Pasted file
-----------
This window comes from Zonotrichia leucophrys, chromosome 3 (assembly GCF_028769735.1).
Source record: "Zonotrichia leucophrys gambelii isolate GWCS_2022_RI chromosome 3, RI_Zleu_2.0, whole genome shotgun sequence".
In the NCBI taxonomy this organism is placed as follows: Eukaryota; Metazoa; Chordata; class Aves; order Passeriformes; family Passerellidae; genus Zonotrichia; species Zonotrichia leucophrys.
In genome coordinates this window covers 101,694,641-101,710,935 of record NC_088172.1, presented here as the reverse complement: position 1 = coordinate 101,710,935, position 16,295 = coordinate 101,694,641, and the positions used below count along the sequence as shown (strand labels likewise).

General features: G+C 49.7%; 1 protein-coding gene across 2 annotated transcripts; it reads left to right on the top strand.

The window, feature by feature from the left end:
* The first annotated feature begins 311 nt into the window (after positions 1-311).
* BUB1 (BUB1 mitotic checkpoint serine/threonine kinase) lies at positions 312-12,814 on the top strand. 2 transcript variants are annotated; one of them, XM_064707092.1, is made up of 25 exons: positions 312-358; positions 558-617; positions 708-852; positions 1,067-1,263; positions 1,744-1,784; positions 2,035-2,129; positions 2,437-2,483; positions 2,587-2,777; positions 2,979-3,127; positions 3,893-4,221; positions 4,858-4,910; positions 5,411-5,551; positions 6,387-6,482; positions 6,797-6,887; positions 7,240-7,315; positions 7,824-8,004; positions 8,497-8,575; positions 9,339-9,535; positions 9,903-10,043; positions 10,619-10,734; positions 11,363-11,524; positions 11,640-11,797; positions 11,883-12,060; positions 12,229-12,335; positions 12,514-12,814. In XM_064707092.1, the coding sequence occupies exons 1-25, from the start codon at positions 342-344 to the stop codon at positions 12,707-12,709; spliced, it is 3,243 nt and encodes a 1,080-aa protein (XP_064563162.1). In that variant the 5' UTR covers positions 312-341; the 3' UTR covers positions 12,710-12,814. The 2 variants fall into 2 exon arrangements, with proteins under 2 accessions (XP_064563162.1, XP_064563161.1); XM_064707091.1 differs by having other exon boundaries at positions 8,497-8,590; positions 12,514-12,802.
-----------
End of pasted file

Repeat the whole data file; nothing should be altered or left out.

This window comes from Zonotrichia leucophrys, chromosome 3 (assembly GCF_028769735.1).
Source record: "Zonotrichia leucophrys gambelii isolate GWCS_2022_RI chromosome 3, RI_Zleu_2.0, whole genome shotgun sequence".
In the NCBI taxonomy this organism is placed as follows: Eukaryota; Metazoa; Chordata; class Aves; order Passeriformes; family Passerellidae; genus Zonotrichia; species Zonotrichia leucophrys.
In genome coordinates this window covers 101,694,641-101,710,935 of record NC_088172.1, presented here as the reverse complement: position 1 = coordinate 101,710,935, position 16,295 = coordinate 101,694,641, and the positions used below count along the sequence as shown (strand labels likewise).

General features: G+C 49.7%; 1 protein-coding gene across 2 annotated transcripts; it reads left to right on the top strand.

The window, feature by feature from the left end:
* The first annotated feature begins 311 nt into the window (after positions 1-311).
* BUB1 (BUB1 mitotic checkpoint serine/threonine kinase) lies at positions 312-12,814 on the top strand. 2 transcript variants are annotated; one of them, XM_064707092.1, is made up of 25 exons: positions 312-358; positions 558-617; positions 708-852; positions 1,067-1,263; positions 1,744-1,784; positions 2,035-2,129; positions 2,437-2,483; positions 2,587-2,777; positions 2,979-3,127; positions 3,893-4,221; positions 4,858-4,910; positions 5,411-5,551; positions 6,387-6,482; positions 6,797-6,887; positions 7,240-7,315; positions 7,824-8,004; positions 8,497-8,575; positions 9,339-9,535; positions 9,903-10,043; positions 10,619-10,734; positions 11,363-11,524; positions 11,640-11,797; positions 11,883-12,060; positions 12,229-12,335; positions 12,514-12,814. In XM_064707092.1, the coding sequence occupies exons 1-25, from the start codon at positions 342-344 to the stop codon at positions 12,707-12,709; spliced, it is 3,243 nt and encodes a 1,080-aa protein (XP_064563162.1). In that variant the 5' UTR covers positions 312-341; the 3' UTR covers positions 12,710-12,814. The 2 variants fall into 2 exon arrangements, with proteins under 2 accessions (XP_064563162.1, XP_064563161.1); XM_064707091.1 differs by having other exon boundaries at positions 8,497-8,590; positions 12,514-12,802.